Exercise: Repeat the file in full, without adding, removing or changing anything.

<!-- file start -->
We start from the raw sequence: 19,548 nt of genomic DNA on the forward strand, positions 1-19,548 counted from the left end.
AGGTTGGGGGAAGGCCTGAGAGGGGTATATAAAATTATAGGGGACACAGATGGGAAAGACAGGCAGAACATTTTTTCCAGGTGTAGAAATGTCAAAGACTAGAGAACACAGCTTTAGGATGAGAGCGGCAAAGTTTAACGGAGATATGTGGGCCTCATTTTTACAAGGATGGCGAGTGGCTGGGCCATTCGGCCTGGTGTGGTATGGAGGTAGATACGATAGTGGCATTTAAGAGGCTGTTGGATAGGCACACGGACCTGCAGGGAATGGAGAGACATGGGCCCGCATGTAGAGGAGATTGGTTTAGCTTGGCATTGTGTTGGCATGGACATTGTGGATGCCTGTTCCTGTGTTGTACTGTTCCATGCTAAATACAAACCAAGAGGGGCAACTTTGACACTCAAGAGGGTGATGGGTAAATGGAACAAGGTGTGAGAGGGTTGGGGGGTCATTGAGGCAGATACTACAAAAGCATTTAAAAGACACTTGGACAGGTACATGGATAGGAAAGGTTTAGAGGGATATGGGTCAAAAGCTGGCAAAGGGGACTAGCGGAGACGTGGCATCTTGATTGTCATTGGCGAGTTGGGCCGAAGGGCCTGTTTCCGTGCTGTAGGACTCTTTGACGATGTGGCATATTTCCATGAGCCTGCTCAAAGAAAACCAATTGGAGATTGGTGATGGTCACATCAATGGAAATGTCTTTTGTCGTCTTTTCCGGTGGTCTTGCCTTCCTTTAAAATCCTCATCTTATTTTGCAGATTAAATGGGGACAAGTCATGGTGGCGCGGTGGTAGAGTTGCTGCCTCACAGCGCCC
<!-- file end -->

We start from the raw sequence: 19,548 nt of genomic DNA on the forward strand, positions 1-19,548 counted from the left end.
AGGTTGGGGGAAGGCCTGAGAGGGGTATATAAAATTATAGGGGACACAGATGGGAAAGACAGGCAGAACATTTTTTCCAGGTGTAGAAATGTCAAAGACTAGAGAACACAGCTTTAGGATGAGAGCGGCAAAGTTTAACGGAGATATGTGGGCCTCATTTTTACAAGGATGGCGAGTGGCTGGGCCATTCGGCCTGGTGTGGTATGGAGGTAGATACGATAGTGGCATTTAAGAGGCTGTTGGATAGGCACACGGACCTGCAGGGAATGGAGAGACATGGGCCCGCATGTAGAGGAGATTGGTTTAGCTTGGCATTGTGTTGGCATGGACATTGTGGATGCCTGTTCCTGTGTTGTACTGTTCCATGCTAAATACAAACCAAGAGGGGCAACTTTGACACTCAAGAGGGTGATGGGTAAATGGAACAAGGTGTGAGAGGGTTGGGGGGTCATTGAGGCAGATACTACAAAAGCATTTAAAAGACACTTGGACAGGTACATGGATAGGAAAGGTTTAGAGGGATATGGGTCAAAAGCTGGCAAAGGGGACTAGCGGAGACGTGGCATCTTGATTGTCATTGGCGAGTTGGGCCGAAGGGCCTGTTTCCGTGCTGTAGGACTCTTTGACGATGTGGCATATTTCCATGAGCCTGCTCAAAGAAAACCAATTGGAGATTGGTGATGGTCACATCAATGGAAATGTCTTTTGTCGTCTTTTCCGGTGGTCTTGCCTTCCTTTAAAATCCTCATCTTATTTTGCAGATTAAATGGGGACAAGTCATGGTGGCGCGGTGGTAGAGTTGCTGCCTCACAGCGCCC